The court considered the addition of a charge of indecent assault to cover an allegation amounting to rape: ‘Historically, when the issue had been one of consent in a rape charge, it had always been accepted that if a girl were under the age of sixteen, and a jury were to find not guilty of rape on the issue of consent, it was open to a jury – if it accepted that the intercourse had taken place, to find on an alternative verdict a defendant guilty of indecent assault. The issue now is whether that remains still open to the jury. Until the case of R v J,  3 WLR 1019 – until the decision of the House of Lords in the case, no-one had considered that there might be a problem. But, it is submitted by Mr Hoare – to whom I am grateful for his skeleton argument and for his oral submissions – it is submitted that there had been a complete sea change as a result of the case of J. Such a sea change, which he submitted, might be thought to have resulted in irrational and incoherent decisions which might bring the law into disrepute, and adopting the view of Baroness Hale in that case the position might well be undeserved, But nonetheless technically correct, and his submission is this.
That when the matters, which are now admitted by the defendant, consist of unlawful sexual intercourse, provided that the case was brought outside the time limit for a proper prosecution for that offence, it is no longer open to the jury on the facts of unlawful sexual intercourse to convict of indecent assault. J, he says, now will affect a sea change, both procedurally and substantively, in the time honoured way in which these matters have been dealt with.
The facts of J were effectively these. That there had had been consensual sexual intercourse between a seventeen year old girl. Sorry, a seventeen year old complainant alleged that between the ages of thirteen and fifteen, she had had consensual sexual intercourse with the defendant. He had denied that but was convicted. But, submitted – at various stages both before the trial judge and at various stages of appeal – that because the prosecution had been out of time for bringing the charges of unlawful sexual intercourse, that had deliberately chosen to charge on the basis of indecent assault, it was an abuse of process for the matter to be allowed to continue. The abuse of process argument went before the trial judge and the Court of Appeal, but no doubt at the prodding of the House of Lords, the matter was slightly altered in the sense that what their lordships really considered was whether the wording of the statute allowed what had in fact happened. So, reflecting again, what had happened was this. The prosecution would have been for unlawful sexual intercourse had it been done timeously. It was too late, and quite openly the prosecution then sought to proceed by way of charges of indecent assault and made it quite clear that that was what they were going to do. And indeed, it followed a line of cases which had come before the Appeal Court, not on that point, but on the question of the sentencing which was appropriate.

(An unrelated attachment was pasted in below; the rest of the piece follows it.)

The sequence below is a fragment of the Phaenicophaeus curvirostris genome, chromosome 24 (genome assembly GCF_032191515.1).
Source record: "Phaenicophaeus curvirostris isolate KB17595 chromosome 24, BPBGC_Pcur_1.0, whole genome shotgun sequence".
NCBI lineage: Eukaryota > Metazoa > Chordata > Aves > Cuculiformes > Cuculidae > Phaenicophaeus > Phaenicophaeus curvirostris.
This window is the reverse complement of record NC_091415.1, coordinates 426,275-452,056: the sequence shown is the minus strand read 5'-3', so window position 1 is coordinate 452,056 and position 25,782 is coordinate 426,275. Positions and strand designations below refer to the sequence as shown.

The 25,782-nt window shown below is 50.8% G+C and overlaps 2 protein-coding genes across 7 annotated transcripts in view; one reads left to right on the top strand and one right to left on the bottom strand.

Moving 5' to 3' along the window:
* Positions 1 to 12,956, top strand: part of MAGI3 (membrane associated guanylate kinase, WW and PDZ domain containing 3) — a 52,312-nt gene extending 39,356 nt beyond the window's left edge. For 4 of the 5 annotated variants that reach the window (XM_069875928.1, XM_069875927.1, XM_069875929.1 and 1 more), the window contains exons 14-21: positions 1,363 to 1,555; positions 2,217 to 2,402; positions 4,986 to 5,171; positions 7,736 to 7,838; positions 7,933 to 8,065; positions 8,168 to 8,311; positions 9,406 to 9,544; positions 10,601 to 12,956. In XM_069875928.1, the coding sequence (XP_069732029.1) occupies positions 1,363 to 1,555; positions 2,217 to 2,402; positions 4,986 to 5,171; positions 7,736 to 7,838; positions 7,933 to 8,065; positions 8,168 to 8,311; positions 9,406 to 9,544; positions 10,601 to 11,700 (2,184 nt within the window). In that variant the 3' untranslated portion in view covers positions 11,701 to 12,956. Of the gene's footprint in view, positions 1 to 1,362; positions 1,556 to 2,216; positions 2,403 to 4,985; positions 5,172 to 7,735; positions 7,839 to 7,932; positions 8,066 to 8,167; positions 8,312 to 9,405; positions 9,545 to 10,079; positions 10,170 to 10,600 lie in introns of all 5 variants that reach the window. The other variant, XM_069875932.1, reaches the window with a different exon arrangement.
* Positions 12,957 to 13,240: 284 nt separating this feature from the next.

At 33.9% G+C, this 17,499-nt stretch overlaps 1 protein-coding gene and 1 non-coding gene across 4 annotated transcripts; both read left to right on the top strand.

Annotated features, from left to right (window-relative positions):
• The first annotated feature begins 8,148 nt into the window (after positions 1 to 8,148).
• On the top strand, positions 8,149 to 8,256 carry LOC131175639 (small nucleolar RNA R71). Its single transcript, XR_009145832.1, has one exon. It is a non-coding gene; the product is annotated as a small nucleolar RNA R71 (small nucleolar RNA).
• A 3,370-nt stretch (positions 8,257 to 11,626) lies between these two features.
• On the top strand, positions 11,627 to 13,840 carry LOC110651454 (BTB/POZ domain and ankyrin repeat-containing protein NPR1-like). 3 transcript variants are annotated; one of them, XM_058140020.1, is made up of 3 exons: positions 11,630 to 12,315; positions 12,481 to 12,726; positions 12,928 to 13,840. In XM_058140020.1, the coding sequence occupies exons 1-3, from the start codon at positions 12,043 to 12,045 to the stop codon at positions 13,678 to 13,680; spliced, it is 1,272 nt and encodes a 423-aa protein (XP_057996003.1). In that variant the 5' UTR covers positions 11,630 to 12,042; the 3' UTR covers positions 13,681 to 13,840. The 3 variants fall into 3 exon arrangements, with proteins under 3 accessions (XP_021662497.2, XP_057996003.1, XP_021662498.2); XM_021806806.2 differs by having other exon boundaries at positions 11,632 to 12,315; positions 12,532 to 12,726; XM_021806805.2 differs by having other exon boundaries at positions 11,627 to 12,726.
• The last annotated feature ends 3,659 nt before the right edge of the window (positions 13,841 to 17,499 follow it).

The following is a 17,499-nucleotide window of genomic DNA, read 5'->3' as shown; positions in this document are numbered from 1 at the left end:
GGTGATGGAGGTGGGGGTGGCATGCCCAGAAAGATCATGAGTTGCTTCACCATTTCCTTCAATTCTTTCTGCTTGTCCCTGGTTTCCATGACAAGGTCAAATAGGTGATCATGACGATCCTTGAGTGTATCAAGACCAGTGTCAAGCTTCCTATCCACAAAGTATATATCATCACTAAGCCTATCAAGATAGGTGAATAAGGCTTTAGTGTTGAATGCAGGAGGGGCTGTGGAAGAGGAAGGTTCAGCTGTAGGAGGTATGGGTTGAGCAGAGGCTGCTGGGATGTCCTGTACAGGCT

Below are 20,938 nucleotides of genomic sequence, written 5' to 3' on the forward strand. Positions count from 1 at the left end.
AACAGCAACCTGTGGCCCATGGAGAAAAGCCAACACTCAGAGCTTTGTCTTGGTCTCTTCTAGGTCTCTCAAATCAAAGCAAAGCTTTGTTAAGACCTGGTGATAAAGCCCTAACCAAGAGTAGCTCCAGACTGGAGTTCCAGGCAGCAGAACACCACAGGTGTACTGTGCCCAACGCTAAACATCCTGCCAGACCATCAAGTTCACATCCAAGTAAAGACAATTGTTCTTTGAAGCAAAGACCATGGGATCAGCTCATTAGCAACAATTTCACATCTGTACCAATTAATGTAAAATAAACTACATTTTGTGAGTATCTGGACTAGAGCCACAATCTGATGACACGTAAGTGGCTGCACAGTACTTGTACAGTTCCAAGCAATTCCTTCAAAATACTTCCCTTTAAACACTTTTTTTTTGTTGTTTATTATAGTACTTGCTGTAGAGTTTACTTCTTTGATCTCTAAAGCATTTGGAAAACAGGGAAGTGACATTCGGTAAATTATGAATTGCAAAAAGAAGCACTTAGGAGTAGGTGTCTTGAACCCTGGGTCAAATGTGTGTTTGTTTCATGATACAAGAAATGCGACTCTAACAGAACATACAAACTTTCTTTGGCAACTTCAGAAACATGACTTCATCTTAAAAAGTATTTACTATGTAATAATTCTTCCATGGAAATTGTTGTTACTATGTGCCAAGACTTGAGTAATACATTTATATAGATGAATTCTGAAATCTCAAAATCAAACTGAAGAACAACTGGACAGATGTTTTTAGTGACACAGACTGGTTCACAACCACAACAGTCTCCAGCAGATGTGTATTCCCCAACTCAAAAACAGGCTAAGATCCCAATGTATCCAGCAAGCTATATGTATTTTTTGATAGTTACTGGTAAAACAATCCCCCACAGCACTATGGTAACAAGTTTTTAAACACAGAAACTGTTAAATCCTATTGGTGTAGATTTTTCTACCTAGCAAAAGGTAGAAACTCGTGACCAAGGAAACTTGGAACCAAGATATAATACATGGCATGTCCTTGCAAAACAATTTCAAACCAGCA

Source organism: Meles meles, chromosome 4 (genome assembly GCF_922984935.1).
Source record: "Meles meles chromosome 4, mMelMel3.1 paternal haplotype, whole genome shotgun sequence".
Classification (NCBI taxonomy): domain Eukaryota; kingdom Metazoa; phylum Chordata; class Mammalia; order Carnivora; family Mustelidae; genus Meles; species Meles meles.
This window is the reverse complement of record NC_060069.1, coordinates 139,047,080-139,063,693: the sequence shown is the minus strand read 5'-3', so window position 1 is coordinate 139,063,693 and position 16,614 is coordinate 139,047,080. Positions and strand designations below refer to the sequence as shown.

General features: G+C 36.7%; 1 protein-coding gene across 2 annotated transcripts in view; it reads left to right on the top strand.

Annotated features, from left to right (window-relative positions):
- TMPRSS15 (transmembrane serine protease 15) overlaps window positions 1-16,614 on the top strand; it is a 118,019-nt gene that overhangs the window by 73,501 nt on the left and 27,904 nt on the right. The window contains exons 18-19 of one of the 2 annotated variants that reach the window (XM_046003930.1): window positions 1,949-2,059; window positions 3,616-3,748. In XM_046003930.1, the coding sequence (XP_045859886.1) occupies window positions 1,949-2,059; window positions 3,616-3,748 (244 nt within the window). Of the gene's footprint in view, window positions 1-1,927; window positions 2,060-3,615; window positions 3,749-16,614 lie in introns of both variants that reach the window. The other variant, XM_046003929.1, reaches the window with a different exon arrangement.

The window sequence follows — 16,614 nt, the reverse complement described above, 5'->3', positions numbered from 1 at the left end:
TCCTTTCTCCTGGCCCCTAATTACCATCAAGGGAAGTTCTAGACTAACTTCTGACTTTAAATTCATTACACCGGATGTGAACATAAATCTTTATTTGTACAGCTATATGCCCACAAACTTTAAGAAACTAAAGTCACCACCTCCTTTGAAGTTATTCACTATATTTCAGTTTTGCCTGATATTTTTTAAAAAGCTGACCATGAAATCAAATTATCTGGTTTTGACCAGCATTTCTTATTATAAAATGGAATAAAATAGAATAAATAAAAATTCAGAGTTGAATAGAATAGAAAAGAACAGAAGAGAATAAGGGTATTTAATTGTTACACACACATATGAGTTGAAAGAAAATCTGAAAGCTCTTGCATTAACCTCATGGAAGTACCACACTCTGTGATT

The House of Lords found that where the statutory provision as here, in relation to time limits, was clear and unambiguous, the court could not decline to give effect to it on the grounds that the rationale here of the time limits might have been anachronistic, discredited or unconvincing. That Parliament must have decided there was a reason for a time limit, Parliament had not altered it and that accordingly, when the only evidence of sexual intercourse with a girl under sixteen was relied upon, the defendant could not be prosecuted for indecent assault after twelve months had elapsed. And in effect, Mr Hoare now says well that’s the situation on the facts. The prosecution on this charge of rape could not have put an alternative matter of unlawful sexual intercourse, and therefore it follows from that indecent assault cannot follow. It is really an attractive argument, but one which I do not accept.
J was concerned with specific facts as to the basis upon which the prosecution was launched. This is a case of rape. It’s a case of rape and where the issue – in terms of the time when the girl was under sixteen – the issue is one of consent in matters where the jury finds that matter occur below the age of sixteen, the issue is one of consent. It is not a case where a procedural device has been adopted to get round a time limit. There is no time limit in relation to rape and it is my judgment that the Crown is still entitled to ask the jury to consider alternative verdicts of indecent assault.’
 EWCA Crim 1907
England and Wales
Cited – Regina v J HL 14-Oct-2004
The defendant was to have been accused of having unlawful sexual intercourse with a girl under 16. Proceedings could not be brought, because the allegation was more than a year old, and he was instead accused of indecent assault, but on the same . .
Lists of cited by and citing cases may be incomplete.
Updated: 07 May 2022; Ref: scu.234979